Colorado is known for its natural beauty – and its dedication to preserving that bounty. The state has 42 parks, 23 million acres of public land, thousands of miles of hiking and biking trails, and plentiful lakes, rivers and ponds.
You’re no doubt already familiar with some of the state’s parks. But there are a plethora of areas that are largely undiscovered. Ready to try something new?
Here are a few not-to-be-missed state parks you might not know about, recommended by Matador Network:
Mueller State Park: “This is one of the best state parks in Colorado for birders and wildlife watchers as it is home to black bears and mountain lions, plus more than 100 species of birds,” reports Matador. The park, located between Cripple Creek and Florissant, contains more than 5,000 acres and “massive granite rock formations,” as well as three log cabins, a campground and meadows resplendent with wildflowers in July and August. You can also attend “star parties” hosted by the Colorado Springs Astronomical Society.
State Forest State Park: Northwest of Rocky Mountain National Park, this park’s 71,000 acres offer diverse landscapes, everything from “glacial-carved cirques, endless meadows and sand dunes.” notes Matador. Better yet, the park is known for its large moose population, estimated at 600. Additionally, those who like to hike and bike will find plentiful scenic trails, and visitors can enjoy cabins, yurts and four campgrounds– or roam the backcountry independently.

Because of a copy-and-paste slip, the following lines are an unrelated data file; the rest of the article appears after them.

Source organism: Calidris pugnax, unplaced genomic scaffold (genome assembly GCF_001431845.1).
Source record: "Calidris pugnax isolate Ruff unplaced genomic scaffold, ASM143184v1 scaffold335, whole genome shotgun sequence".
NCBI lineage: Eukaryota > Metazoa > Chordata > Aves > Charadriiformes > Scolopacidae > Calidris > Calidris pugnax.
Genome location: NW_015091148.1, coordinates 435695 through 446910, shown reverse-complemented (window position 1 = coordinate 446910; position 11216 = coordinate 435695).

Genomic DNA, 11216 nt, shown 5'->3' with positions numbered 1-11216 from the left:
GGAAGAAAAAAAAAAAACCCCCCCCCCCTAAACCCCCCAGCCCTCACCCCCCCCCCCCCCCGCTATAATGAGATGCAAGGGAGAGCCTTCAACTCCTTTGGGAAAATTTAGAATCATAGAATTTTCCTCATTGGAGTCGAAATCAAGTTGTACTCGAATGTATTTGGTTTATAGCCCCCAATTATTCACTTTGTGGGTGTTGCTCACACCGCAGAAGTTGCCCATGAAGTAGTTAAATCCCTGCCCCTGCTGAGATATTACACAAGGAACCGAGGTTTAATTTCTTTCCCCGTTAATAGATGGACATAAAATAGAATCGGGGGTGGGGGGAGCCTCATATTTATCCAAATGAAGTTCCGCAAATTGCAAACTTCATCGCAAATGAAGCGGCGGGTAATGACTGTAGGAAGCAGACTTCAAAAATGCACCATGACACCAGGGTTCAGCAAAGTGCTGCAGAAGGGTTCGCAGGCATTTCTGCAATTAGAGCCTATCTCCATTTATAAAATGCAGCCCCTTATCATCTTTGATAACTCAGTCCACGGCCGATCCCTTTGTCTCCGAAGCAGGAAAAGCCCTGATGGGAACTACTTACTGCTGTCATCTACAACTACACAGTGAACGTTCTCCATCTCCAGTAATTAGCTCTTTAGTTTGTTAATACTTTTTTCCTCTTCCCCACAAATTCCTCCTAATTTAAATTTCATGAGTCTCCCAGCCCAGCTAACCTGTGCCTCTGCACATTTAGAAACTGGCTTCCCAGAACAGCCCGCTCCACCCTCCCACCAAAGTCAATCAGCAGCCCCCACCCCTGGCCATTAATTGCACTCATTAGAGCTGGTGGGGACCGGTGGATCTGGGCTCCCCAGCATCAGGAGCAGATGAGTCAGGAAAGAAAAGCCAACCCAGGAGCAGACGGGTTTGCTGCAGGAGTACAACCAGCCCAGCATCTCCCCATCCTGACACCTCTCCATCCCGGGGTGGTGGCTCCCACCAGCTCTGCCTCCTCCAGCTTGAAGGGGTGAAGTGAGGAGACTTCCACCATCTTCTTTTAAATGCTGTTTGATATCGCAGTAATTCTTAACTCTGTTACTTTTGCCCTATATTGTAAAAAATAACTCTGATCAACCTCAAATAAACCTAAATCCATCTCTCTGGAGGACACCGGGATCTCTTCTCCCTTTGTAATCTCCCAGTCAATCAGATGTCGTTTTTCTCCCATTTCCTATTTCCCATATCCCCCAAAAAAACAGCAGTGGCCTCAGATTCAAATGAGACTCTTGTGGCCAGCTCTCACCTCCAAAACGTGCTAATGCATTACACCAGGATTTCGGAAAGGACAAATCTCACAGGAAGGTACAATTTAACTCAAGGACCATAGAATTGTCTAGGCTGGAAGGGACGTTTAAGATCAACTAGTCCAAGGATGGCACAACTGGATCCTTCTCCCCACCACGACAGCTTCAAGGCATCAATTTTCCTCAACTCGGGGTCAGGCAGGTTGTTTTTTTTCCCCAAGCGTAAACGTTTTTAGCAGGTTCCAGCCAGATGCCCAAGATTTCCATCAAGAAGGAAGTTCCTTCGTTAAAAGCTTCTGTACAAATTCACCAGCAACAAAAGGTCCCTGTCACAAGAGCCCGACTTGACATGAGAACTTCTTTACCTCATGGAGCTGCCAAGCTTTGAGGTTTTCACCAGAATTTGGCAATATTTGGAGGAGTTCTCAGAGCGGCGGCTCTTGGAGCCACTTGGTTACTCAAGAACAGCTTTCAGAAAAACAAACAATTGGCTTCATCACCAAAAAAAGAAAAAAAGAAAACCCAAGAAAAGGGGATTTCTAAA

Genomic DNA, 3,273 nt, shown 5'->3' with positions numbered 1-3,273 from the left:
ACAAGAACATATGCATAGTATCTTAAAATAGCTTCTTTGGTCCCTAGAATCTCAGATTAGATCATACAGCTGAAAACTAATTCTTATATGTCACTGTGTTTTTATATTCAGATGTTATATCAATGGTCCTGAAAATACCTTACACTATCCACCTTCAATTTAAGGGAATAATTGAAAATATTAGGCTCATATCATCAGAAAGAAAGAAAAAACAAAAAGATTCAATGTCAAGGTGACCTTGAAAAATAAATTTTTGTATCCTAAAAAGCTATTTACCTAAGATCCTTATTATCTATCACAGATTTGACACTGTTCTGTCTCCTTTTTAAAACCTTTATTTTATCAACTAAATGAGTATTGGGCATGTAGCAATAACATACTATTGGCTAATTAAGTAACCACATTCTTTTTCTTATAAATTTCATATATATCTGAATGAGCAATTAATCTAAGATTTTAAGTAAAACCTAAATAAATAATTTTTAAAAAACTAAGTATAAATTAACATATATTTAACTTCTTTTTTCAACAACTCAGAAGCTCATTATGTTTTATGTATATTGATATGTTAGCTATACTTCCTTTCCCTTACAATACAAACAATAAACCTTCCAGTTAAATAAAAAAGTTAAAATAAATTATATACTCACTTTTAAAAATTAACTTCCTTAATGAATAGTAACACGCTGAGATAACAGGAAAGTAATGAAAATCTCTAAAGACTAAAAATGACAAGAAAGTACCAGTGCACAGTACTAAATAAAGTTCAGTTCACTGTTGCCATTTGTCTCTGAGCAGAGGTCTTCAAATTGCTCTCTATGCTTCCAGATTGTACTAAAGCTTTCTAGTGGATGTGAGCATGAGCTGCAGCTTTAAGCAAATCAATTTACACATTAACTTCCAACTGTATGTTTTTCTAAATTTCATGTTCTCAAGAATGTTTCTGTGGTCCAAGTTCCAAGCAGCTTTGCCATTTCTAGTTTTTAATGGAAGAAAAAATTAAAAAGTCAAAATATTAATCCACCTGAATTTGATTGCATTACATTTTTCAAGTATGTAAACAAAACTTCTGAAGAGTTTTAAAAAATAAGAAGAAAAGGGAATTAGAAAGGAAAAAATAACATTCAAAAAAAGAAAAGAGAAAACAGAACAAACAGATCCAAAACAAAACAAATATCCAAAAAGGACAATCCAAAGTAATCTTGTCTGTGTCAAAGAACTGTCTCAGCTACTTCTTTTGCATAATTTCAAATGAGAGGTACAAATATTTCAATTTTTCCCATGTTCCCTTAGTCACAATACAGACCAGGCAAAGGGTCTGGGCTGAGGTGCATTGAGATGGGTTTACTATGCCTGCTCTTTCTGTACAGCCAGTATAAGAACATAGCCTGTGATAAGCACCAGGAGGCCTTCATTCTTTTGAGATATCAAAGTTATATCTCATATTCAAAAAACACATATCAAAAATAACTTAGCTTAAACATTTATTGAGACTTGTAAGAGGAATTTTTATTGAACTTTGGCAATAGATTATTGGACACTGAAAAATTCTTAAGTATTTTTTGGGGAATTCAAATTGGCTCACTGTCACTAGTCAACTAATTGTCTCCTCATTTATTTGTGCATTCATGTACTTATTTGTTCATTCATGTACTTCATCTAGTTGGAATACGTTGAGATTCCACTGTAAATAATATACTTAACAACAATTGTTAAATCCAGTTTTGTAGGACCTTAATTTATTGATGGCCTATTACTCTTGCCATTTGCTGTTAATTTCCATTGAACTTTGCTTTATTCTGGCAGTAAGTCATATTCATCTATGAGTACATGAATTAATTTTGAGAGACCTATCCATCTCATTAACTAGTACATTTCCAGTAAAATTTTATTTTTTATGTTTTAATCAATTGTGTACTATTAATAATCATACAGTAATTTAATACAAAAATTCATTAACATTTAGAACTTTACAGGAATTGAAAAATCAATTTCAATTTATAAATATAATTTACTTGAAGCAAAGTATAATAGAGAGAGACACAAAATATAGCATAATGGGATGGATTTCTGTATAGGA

Pearl Lake State Park: If kayaking is your passion, this is your place. The park north of Steamboat Springs is “known for its wakeless water,” notes Matador, “and is one of the best state parks in Colorado for kayak camping trips along the shoreline.” It’s also perfect for fishing native cutthroat trout and grayling, snowshoeing and cross country skiing in winter. Fall brings a “dazzling display of quaking golden aspens.” Visitors will find 36 campsites (closed in winter) and two yurts with views of the lake open year-round.
Rifle Falls State Park: Northwest of Glenwood Springs, this is a relatively small state park, with a big payoff, as it features a 70-foot high triple waterfall, surrounded by “moss-covered rocks and lush foliage,” which, according to Matador, attracts “photographers and movie crews from around the world.” Three hiking trails take visitors to the top of the falls or to a creek for trout fishing. It also allows for cave exploration. Resources are limited – the park has only 13 drive-in and seven walk-in campsites— so Matador urges those interested to book early.